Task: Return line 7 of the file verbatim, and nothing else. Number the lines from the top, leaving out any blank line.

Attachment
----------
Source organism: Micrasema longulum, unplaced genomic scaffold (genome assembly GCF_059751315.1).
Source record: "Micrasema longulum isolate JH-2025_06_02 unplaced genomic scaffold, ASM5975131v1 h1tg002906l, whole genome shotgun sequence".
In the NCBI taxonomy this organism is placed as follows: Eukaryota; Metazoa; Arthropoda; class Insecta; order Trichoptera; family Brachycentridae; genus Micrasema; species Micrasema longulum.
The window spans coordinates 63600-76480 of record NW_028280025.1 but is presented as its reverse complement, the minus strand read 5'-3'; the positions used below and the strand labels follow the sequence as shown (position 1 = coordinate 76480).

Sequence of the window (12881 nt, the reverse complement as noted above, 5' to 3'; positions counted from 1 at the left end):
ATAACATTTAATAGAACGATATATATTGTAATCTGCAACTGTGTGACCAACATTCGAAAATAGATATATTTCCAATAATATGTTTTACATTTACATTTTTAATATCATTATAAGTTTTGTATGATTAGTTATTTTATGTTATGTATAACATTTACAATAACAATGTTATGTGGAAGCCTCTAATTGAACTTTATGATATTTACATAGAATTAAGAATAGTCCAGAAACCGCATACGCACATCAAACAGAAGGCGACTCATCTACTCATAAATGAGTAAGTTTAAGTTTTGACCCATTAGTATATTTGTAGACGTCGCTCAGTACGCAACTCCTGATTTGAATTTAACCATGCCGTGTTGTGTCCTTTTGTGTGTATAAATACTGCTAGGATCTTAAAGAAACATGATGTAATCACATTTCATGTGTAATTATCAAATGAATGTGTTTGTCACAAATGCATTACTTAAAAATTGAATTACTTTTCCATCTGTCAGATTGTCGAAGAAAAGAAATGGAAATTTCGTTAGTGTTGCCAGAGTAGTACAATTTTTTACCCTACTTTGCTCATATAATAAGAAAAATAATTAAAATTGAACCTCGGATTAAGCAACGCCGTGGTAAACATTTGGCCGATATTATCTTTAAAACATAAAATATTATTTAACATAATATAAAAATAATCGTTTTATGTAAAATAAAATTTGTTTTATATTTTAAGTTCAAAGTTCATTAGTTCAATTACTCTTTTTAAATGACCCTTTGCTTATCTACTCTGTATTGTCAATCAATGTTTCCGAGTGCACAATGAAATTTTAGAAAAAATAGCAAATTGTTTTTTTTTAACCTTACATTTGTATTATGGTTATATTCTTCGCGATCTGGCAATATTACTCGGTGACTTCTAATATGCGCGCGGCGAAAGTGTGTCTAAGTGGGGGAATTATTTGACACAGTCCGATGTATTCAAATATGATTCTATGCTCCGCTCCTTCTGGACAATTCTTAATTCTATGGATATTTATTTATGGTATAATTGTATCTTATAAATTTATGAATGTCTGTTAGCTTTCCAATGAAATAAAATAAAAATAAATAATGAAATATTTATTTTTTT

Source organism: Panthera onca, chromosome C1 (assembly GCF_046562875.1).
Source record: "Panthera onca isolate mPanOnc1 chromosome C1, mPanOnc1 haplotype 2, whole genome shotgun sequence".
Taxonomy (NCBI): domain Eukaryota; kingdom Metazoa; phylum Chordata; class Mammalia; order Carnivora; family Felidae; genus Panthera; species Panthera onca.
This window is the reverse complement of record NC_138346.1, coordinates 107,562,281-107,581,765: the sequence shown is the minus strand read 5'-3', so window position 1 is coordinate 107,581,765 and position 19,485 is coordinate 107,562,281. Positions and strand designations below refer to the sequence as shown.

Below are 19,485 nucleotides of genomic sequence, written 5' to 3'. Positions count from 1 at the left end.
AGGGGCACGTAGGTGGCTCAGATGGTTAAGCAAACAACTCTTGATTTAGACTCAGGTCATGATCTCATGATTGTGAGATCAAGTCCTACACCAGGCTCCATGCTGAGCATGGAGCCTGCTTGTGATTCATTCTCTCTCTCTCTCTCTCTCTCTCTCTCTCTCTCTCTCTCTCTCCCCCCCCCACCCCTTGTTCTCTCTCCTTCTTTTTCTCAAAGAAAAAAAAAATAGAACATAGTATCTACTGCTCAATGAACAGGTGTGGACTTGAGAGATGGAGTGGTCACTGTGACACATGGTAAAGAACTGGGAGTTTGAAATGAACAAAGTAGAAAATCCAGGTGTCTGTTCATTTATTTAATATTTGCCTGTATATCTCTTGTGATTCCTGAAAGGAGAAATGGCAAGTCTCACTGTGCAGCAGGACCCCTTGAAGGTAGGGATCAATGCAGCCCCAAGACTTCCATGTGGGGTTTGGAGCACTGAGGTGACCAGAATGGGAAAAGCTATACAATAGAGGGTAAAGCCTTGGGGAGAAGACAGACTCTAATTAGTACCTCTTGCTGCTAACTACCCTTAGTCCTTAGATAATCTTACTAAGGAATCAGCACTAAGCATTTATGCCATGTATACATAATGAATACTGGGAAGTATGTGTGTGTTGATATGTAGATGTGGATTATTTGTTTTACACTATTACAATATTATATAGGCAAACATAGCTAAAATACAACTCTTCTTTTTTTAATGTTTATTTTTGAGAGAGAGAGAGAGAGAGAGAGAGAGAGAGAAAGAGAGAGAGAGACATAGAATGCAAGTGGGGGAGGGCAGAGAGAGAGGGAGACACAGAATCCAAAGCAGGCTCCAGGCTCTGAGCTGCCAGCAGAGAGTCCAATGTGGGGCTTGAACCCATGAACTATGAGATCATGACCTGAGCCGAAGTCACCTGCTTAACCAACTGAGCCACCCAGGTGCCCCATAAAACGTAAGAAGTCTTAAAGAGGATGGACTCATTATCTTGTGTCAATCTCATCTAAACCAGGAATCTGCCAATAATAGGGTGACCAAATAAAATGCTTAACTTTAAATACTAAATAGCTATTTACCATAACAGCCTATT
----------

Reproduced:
Source organism: Panthera onca, chromosome C1 (assembly GCF_046562875.1).